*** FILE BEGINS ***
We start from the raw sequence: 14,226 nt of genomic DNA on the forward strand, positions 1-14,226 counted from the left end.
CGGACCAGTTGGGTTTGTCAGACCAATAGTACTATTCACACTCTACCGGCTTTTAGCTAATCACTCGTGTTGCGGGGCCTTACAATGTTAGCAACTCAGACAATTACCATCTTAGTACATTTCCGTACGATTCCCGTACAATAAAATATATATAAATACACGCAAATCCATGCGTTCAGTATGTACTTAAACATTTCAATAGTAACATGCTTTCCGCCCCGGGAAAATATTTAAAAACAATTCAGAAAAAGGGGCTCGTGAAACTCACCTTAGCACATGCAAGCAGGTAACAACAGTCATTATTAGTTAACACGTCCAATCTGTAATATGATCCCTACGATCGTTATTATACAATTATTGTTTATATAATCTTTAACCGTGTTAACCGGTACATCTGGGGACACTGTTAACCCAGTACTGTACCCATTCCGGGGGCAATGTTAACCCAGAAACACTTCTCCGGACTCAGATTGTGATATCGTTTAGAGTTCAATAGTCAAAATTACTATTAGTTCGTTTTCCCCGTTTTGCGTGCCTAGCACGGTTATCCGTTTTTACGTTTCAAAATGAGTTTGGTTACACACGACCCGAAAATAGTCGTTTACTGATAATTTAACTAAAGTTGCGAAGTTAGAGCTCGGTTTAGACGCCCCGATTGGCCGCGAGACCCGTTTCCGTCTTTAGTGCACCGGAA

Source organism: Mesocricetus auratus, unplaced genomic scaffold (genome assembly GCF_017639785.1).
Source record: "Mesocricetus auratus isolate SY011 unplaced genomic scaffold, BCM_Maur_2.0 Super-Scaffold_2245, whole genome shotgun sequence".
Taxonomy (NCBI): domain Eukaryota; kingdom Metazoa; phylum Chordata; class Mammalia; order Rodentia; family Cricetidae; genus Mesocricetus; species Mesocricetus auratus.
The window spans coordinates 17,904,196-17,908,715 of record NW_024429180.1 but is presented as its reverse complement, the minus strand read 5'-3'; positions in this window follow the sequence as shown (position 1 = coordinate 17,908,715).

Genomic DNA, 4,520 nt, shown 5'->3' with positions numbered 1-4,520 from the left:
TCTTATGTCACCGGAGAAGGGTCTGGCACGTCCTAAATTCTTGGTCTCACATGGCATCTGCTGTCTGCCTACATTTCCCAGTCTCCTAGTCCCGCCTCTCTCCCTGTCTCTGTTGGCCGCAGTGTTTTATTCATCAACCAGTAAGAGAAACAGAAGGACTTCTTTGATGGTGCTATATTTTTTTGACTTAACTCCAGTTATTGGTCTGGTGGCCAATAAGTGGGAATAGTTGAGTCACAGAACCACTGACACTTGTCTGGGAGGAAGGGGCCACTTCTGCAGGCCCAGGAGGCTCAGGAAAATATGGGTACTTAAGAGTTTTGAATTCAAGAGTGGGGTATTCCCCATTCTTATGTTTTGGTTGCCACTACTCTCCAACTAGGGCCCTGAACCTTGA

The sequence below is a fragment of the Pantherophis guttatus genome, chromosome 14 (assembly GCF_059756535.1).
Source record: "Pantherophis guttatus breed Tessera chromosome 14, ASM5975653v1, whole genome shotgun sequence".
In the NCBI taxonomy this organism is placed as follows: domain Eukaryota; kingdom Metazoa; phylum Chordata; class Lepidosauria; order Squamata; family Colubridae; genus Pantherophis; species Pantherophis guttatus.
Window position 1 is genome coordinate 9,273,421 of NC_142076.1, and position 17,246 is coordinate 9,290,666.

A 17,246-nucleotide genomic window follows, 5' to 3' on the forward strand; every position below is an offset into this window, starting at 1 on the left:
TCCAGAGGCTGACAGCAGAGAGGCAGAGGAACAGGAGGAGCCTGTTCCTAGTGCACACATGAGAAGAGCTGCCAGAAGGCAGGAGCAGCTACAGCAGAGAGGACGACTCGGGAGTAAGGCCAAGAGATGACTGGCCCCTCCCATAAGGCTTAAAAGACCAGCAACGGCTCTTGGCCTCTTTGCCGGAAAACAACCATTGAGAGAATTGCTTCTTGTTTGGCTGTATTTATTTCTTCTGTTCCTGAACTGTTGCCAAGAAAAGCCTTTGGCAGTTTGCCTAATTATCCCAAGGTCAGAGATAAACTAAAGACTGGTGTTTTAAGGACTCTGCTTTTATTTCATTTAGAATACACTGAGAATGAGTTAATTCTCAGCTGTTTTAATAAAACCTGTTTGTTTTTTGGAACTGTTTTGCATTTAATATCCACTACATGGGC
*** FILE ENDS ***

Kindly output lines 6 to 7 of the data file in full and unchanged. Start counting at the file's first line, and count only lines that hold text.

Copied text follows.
The window spans coordinates 17,904,196-17,908,715 of record NW_024429180.1 but is presented as its reverse complement, the minus strand read 5'-3'; positions in this window follow the sequence as shown (position 1 = coordinate 17,908,715).

Genomic DNA, 4,520 nt, shown 5'->3' with positions numbered 1-4,520 from the left: